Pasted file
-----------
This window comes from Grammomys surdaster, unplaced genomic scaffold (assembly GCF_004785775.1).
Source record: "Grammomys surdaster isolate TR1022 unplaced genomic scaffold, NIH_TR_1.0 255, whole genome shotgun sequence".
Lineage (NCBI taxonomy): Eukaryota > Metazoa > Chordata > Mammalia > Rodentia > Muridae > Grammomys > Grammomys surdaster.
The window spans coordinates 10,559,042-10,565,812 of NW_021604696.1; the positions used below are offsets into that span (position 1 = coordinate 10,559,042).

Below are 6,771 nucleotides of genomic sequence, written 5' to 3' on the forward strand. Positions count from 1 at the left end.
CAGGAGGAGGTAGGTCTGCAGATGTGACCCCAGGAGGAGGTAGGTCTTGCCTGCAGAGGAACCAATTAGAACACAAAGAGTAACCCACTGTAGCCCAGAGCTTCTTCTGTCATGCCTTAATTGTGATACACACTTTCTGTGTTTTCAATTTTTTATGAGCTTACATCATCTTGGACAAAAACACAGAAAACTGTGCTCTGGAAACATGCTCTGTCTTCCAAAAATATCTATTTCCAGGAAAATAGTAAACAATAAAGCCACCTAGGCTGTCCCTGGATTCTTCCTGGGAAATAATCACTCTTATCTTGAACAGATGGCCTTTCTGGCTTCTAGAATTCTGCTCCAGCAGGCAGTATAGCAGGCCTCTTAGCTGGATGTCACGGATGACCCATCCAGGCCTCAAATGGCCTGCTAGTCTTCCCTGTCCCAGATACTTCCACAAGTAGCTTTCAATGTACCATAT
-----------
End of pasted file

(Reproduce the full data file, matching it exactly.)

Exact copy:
This window comes from Grammomys surdaster, unplaced genomic scaffold (assembly GCF_004785775.1).
Source record: "Grammomys surdaster isolate TR1022 unplaced genomic scaffold, NIH_TR_1.0 255, whole genome shotgun sequence".
Lineage (NCBI taxonomy): Eukaryota > Metazoa > Chordata > Mammalia > Rodentia > Muridae > Grammomys > Grammomys surdaster.
The window spans coordinates 10,559,042-10,565,812 of NW_021604696.1; the positions used below are offsets into that span (position 1 = coordinate 10,559,042).

Below are 6,771 nucleotides of genomic sequence, written 5' to 3' on the forward strand. Positions count from 1 at the left end.
CAGGAGGAGGTAGGTCTGCAGATGTGACCCCAGGAGGAGGTAGGTCTTGCCTGCAGAGGAACCAATTAGAACACAAAGAGTAACCCACTGTAGCCCAGAGCTTCTTCTGTCATGCCTTAATTGTGATACACACTTTCTGTGTTTTCAATTTTTTATGAGCTTACATCATCTTGGACAAAAACACAGAAAACTGTGCTCTGGAAACATGCTCTGTCTTCCAAAAATATCTATTTCCAGGAAAATAGTAAACAATAAAGCCACCTAGGCTGTCCCTGGATTCTTCCTGGGAAATAATCACTCTTATCTTGAACAGATGGCCTTTCTGGCTTCTAGAATTCTGCTCCAGCAGGCAGTATAGCAGGCCTCTTAGCTGGATGTCACGGATGACCCATCCAGGCCTCAAATGGCCTGCTAGTCTTCCCTGTCCCAGATACTTCCACAAGTAGCTTTCAATGTACCATAT